Directed by: Mel Damski
Written by: Noel Black
Starring: Doug McKeon as Jonathan
Kelly Prestonas Mailyn
Catherine Mary Stewart as Bunny
By Rob R.
Pre-screening memories: Every kid has a list of films they can recall that were placed near the top of their parents blacklist.
Mischief was one that was vaulted to the top upon its release.
Perhaps it was the timing. The early 1980s had saturated the screen with temptations of “t and a” and the promise of illicit thrills for the hormone-drenched males.
Or, perhaps it was this trailer…
“There’s no time like the first time,” was the end tag. Seven words the sealed the deal for my parent’s watchful eyes.
The film could have walked off with more Oscars than Titanic, but there was no way in hell their son was going to see it. They would happily accompany me to another screening of Rambo, where flesh was on display the way it was meant to be seen: sweaty, bloody and being shredded apart by shrapnel.
Throughout the years, I was able to catch pieces of the film, but never in its entirety, only through late-night,interrupted airings and watered-down made-for-TV edits.
When I was old enough to see it, it had faded from memory and was no longer help the illicit thrill that it had been for the underage version of myself.
Post-screening memories:I cannot express how wildly off the mark not only my parents were, but the entire marketing department at 20th Century Fox. For it was not the Porky’s-esque romp in raunch that it was purported to be, but possessed a tenderness uncommon for films of the era. Even today, its Wikipedia entry unfairly classifies this as a “teen comedy,” noted for a “full frontal” by one of its female stars.
Sure, as a youngster, this may have been the only mental notes I would have taken during a screening, but its grossly underselling a film that could soundly stand toe-to-toe with similar comedies at the box office today.
This crass bio unjustly lumped a film that overflows with heart, humanity, and male bonding seldom seen since.
A note about the Natsukashi‘Mischief’ podcast:We had such a great time chatting with the fim’s leads, we had to break it into two podcasts. BothDoug and Cathy were more than gracious with their time, so we had to break it up and make it a two-parter. We think their tales will make it well worth the listen.
or listen in our player below
or listen to part two in our player below
Our featured guests: Doug McKeon and Catherine Mary Stewart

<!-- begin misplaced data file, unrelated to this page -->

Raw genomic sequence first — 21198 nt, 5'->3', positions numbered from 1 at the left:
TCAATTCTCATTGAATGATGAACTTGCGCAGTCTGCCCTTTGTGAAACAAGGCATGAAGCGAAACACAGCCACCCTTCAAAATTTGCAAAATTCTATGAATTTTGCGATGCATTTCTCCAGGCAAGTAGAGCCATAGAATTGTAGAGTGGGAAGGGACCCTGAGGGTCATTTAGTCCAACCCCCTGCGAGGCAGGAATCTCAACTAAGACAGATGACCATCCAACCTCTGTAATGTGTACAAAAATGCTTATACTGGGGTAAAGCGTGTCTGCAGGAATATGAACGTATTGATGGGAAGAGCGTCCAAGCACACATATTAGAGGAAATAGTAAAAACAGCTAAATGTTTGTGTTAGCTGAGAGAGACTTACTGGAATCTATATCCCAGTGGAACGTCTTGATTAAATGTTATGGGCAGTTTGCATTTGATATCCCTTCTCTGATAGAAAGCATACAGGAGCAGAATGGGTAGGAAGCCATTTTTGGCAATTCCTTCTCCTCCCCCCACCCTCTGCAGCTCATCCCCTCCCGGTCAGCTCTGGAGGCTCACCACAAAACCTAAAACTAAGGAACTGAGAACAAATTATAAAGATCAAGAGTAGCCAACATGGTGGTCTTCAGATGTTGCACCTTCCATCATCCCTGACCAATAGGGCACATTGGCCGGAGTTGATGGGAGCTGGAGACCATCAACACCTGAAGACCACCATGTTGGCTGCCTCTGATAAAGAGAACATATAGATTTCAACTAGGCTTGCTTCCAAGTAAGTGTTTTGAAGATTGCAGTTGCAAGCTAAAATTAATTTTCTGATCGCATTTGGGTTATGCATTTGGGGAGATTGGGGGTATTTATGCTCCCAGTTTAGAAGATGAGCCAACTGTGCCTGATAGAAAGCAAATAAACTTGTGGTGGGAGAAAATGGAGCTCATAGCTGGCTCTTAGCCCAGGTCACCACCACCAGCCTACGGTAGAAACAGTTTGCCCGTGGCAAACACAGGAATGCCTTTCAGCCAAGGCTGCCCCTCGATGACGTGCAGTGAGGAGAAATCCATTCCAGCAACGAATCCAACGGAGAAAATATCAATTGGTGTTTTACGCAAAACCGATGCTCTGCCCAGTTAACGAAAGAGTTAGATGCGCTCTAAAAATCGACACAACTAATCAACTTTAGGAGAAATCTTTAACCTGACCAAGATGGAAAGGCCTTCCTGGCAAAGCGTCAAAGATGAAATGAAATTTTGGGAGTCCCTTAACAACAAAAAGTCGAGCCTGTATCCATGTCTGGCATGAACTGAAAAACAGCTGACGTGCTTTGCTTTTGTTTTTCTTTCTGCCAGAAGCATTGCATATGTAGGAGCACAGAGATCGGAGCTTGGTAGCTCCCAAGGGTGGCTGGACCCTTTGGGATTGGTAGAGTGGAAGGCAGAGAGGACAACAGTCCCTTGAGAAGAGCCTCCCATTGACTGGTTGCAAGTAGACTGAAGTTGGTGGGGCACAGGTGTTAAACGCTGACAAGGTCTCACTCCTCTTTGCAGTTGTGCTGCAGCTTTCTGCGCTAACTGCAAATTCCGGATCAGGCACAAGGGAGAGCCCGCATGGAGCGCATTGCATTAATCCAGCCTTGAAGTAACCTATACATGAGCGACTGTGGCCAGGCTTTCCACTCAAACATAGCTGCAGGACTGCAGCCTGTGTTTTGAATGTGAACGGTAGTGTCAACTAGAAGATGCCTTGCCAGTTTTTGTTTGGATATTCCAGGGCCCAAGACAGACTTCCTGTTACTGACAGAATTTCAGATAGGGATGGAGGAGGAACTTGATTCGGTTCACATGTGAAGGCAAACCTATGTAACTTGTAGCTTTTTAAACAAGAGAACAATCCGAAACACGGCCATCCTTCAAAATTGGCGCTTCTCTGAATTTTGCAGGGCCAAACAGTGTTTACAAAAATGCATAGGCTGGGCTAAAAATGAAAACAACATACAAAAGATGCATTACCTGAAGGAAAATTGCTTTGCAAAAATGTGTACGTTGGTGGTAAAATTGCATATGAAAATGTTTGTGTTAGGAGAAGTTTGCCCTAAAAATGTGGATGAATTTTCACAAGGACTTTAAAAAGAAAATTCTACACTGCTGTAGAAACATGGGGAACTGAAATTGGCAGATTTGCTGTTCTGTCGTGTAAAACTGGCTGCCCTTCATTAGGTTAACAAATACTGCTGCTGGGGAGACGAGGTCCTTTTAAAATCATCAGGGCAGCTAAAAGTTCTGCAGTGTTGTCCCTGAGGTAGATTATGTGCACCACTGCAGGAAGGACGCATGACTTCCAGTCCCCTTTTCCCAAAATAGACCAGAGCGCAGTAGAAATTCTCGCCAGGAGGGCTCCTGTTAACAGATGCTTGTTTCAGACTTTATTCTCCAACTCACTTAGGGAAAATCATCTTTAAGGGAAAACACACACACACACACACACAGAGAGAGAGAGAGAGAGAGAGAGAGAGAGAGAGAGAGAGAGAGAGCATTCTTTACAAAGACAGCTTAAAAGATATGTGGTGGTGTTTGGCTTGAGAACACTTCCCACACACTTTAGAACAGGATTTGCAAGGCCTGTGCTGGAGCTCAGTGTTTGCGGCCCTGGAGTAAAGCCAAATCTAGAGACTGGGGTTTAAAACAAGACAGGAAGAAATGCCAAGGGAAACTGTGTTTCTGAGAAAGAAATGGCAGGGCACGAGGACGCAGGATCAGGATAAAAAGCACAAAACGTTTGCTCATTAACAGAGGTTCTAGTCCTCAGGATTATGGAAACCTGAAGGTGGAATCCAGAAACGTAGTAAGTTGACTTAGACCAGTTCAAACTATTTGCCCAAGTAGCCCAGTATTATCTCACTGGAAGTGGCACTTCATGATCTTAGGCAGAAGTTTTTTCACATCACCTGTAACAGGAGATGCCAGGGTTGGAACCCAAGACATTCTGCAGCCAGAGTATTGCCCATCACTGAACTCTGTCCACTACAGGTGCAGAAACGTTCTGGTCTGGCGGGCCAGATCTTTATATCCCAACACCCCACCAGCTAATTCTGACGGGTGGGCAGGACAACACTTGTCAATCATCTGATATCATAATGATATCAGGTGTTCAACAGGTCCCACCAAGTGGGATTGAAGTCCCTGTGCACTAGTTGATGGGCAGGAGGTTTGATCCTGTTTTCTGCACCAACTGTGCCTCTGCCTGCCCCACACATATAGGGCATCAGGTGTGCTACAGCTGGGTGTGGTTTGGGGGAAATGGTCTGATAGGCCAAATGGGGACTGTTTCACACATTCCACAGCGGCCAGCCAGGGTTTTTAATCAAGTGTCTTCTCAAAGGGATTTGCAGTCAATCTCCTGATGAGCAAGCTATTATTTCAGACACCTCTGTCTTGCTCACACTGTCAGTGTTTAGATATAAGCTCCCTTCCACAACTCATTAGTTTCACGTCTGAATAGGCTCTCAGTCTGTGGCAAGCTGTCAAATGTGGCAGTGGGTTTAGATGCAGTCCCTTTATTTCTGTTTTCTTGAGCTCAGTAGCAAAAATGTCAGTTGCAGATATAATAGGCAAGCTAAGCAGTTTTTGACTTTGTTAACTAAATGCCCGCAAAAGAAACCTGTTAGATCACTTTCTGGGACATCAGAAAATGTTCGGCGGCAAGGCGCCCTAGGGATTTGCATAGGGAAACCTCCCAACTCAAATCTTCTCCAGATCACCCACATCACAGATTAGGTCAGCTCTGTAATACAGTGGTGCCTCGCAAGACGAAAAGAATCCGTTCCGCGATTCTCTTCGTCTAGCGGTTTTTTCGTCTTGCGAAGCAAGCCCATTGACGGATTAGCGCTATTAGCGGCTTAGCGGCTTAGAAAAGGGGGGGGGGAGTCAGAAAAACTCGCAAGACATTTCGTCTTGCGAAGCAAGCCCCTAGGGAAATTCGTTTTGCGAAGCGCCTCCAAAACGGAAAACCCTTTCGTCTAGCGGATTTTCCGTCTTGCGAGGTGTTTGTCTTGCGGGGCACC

Doug McKeon: Breaking into show business at an early age, McKeon had worked with the a number of industry legends before he was even old enough to graduate high school.
After starring in the soap The Edge of Night, Doug graduated to television films, in which he co-starred with Burt Young, Susan Dey and John Ritter. And for his first two cinematic projects (Night Crossing and On Golden Pond), he shared the screen with John Hurt, Jane Alexander, Jane Fonda, Kathryn Hepburn and Henry Fonda.
Mischiefwas his next big-screen role, but McKeoncontinued to share his demonstrate his talents on the small screen as well, starring as Ray “Boom Boom” Mancini and co-starring with Jason Robards and Eva Marie Saint in Breaking Home Ties.
Doug has since ventured behind the camera, writing and directing the well-received The Boys of Sunset Ridge and directing the family drama Come Away Home.
Catherine Mary Stewart: If there was a cult-classic poster girl for the 80s, if Stewart did not have the crown, she was certainly in the running, starring in such beloved films as The Apple, The Last Starfighter, Night of the Comet, Dudes and Weekend at Bernies.
On television, she starred alongside Anthony Hopkins, Roddy McDowall, Candice Bergen, Angie Dickinson and Rod Steiger in the popular Jackie Collins mini-series Hollywood Wives.
Stewart continued to star in film and television in the years following, starring alongside some of the greats, but her primary focus was on raising her children. She has recently starred in the controversial The Girl Next Door and 2009’s Love N Dancing with Amy Smart and Billy Zane.
Thanks to both Doug and Catherine for lending us their time to chat about their film.